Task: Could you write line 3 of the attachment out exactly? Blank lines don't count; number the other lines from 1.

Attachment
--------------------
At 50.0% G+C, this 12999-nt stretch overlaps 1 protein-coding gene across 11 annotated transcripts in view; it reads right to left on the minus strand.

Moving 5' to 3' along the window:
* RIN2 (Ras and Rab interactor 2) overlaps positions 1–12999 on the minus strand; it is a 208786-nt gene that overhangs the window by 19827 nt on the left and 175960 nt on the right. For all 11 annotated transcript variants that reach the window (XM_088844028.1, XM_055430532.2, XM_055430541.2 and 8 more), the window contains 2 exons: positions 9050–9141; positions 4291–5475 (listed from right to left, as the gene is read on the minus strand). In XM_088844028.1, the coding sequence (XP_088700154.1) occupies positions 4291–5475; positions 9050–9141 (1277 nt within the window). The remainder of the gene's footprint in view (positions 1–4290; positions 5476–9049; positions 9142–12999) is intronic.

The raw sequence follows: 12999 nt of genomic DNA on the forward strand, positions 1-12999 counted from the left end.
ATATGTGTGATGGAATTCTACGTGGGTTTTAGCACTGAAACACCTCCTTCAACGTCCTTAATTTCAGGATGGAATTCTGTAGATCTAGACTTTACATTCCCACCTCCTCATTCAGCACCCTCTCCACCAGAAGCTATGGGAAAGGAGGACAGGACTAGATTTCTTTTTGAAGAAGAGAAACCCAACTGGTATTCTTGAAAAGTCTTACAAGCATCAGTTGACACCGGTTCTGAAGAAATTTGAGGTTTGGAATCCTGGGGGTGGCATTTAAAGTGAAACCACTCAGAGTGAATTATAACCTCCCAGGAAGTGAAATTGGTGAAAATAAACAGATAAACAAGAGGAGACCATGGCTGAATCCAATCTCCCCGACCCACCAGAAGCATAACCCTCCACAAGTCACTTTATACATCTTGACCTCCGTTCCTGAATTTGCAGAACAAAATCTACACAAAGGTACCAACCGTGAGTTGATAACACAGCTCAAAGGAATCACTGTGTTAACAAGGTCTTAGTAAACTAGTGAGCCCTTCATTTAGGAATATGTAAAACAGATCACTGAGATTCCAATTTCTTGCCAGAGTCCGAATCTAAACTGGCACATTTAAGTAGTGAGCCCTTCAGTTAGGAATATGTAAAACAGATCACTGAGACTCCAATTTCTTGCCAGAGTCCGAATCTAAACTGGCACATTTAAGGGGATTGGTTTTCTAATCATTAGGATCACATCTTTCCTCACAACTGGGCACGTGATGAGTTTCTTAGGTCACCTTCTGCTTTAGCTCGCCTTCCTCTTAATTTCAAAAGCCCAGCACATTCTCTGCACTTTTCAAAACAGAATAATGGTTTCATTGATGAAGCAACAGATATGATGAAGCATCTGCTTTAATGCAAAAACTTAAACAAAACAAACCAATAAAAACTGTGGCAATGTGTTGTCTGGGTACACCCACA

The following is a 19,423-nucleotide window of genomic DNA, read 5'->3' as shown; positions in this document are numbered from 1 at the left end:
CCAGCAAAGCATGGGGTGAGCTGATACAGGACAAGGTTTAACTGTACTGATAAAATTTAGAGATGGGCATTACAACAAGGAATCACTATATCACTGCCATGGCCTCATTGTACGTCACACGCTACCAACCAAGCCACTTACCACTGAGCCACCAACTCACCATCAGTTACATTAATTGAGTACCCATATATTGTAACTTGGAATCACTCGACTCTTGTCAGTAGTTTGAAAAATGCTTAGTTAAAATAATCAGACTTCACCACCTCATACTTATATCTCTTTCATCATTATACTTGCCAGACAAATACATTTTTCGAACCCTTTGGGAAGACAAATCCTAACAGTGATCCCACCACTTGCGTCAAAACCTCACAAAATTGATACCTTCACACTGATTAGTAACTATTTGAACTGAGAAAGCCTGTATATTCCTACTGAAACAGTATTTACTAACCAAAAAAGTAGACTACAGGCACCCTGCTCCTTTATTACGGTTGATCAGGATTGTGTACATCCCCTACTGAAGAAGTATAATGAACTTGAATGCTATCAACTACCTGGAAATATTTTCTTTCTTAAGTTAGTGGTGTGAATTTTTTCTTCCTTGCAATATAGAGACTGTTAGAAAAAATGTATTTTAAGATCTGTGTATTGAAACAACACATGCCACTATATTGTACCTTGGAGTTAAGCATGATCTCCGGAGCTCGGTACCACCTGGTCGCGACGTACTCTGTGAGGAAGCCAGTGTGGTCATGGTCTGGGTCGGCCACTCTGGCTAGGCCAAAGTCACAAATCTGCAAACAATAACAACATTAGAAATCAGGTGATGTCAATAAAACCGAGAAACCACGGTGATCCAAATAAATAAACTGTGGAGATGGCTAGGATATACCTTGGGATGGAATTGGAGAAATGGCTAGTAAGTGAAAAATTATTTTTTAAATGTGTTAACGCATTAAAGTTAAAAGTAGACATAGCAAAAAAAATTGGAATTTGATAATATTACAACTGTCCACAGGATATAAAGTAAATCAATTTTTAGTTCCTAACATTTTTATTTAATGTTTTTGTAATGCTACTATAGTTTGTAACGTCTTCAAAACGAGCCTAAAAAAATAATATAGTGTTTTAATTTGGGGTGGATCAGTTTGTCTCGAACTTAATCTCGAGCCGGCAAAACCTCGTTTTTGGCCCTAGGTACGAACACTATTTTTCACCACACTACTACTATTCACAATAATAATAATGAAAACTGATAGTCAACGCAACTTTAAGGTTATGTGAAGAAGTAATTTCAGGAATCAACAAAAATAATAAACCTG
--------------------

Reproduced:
* RIN2 (Ras and Rab interactor 2) overlaps positions 1–12999 on the minus strand; it is a 208786-nt gene that overhangs the window by 19827 nt on the left and 175960 nt on the right. For all 11 annotated transcript variants that reach the window (XM_088844028.1, XM_055430532.2, XM_055430541.2 and 8 more), the window contains 2 exons: positions 9050–9141; positions 4291–5475 (listed from right to left, as the gene is read on the minus strand). In XM_088844028.1, the coding sequence (XP_088700154.1) occupies positions 4291–5475; positions 9050–9141 (1277 nt within the window). The remainder of the gene's footprint in view (positions 1–4290; positions 5476–9049; positions 9142–12999) is intronic.